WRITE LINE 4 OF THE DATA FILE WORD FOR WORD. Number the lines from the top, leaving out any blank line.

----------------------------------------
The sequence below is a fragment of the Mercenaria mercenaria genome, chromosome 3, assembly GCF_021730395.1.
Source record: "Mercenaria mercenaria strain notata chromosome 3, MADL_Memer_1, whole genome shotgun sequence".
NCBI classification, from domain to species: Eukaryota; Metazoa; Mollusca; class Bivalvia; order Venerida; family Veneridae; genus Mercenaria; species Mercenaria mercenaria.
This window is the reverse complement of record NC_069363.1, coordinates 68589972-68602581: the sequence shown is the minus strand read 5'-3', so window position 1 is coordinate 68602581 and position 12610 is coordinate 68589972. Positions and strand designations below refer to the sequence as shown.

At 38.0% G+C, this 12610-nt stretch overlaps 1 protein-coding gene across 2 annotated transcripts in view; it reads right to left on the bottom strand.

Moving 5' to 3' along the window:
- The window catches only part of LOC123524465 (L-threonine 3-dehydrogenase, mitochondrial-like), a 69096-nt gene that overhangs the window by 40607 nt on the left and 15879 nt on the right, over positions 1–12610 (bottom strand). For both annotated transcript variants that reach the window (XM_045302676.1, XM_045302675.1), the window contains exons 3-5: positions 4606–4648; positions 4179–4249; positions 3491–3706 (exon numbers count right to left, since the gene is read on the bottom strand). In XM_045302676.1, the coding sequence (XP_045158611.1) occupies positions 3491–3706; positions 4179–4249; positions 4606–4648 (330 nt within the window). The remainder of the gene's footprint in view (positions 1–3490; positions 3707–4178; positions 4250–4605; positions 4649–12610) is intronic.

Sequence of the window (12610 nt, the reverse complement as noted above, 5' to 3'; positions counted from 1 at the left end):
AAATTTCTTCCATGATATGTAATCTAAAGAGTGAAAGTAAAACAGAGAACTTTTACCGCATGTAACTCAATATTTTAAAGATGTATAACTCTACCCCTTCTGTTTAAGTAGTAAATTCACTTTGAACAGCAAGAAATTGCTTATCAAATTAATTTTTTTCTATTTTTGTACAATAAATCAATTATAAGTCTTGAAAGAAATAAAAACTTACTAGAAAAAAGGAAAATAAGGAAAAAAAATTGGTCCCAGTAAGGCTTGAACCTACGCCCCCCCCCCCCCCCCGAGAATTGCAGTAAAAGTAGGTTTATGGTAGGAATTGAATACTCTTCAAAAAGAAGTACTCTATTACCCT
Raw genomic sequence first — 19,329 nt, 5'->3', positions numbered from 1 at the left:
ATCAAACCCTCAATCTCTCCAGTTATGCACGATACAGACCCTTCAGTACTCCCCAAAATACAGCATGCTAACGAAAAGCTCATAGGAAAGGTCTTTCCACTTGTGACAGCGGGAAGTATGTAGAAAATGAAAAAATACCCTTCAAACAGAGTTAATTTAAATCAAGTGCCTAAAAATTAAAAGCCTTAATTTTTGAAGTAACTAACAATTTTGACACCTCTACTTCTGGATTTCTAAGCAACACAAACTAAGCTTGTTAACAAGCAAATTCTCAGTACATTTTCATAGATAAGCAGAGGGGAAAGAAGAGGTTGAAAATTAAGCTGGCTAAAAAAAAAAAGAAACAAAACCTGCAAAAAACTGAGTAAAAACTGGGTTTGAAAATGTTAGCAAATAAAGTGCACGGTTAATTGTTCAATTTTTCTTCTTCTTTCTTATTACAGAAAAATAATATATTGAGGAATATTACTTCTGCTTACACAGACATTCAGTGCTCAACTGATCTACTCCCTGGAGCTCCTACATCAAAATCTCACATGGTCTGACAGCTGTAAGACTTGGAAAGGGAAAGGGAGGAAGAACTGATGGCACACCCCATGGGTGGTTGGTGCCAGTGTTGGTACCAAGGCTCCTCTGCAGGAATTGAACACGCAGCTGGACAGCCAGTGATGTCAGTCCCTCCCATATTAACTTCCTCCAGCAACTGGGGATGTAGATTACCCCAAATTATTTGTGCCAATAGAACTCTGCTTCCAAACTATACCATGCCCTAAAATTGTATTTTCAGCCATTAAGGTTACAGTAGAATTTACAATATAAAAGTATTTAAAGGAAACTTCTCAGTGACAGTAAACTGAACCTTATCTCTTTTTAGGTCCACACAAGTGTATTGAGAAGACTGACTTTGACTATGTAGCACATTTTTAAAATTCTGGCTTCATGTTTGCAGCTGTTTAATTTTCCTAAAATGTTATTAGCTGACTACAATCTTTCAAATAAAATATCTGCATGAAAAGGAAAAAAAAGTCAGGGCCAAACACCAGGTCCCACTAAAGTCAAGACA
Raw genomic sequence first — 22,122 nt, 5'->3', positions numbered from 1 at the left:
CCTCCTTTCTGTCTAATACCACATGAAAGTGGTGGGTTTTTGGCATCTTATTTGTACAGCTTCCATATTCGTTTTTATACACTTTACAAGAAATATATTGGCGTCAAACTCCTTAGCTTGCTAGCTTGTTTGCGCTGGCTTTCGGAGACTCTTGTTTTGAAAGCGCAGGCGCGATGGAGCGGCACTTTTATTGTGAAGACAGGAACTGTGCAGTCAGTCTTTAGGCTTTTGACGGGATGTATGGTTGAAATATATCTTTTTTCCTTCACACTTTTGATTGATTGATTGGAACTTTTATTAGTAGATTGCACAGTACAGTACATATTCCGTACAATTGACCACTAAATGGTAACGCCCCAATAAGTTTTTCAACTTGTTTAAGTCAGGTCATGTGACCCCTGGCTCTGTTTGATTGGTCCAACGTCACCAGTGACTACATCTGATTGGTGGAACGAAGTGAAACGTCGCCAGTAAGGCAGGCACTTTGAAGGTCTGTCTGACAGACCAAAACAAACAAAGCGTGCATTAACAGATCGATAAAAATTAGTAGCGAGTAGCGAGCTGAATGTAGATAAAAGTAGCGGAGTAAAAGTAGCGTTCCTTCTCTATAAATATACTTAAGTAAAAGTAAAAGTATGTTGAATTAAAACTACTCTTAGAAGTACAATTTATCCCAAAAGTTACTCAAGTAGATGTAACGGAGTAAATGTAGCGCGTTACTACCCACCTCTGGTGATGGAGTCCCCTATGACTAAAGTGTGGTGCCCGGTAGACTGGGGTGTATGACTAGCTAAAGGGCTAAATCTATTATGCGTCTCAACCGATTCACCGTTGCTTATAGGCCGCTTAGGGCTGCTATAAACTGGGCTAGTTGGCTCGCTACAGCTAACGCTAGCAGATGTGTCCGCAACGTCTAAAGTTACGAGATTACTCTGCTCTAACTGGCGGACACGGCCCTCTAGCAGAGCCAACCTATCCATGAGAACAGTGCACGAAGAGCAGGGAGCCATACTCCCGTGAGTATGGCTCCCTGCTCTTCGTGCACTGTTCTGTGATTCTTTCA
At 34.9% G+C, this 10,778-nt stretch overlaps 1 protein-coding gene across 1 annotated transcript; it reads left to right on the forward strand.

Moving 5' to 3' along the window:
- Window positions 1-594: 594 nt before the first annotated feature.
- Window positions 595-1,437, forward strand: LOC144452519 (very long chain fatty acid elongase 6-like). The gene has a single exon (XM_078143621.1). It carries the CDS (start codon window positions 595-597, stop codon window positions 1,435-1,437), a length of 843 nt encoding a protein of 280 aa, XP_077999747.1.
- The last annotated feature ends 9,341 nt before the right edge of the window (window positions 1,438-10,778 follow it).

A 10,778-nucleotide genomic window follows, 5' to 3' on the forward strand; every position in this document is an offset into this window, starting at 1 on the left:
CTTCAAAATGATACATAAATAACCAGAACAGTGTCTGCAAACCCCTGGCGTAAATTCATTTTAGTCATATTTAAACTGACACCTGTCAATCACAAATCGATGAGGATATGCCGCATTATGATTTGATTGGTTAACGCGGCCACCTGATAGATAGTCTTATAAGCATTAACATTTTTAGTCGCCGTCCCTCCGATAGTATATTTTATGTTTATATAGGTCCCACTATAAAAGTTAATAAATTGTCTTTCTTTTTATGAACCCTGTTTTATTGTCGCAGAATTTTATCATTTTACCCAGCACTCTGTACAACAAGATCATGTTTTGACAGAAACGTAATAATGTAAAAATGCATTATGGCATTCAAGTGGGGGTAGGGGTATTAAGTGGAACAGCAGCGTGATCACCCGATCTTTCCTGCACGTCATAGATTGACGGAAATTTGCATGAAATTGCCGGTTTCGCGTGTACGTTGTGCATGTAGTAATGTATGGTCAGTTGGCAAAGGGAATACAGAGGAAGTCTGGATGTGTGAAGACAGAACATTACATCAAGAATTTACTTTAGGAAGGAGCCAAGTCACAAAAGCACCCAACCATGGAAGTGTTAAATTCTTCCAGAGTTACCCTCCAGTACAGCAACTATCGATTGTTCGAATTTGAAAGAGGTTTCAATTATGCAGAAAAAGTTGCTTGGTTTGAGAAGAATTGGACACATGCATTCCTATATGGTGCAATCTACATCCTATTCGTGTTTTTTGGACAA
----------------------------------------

This window is the reverse complement of record NC_069363.1, coordinates 68589972-68602581: the sequence shown is the minus strand read 5'-3', so window position 1 is coordinate 68602581 and position 12610 is coordinate 68589972. Positions and strand designations below refer to the sequence as shown.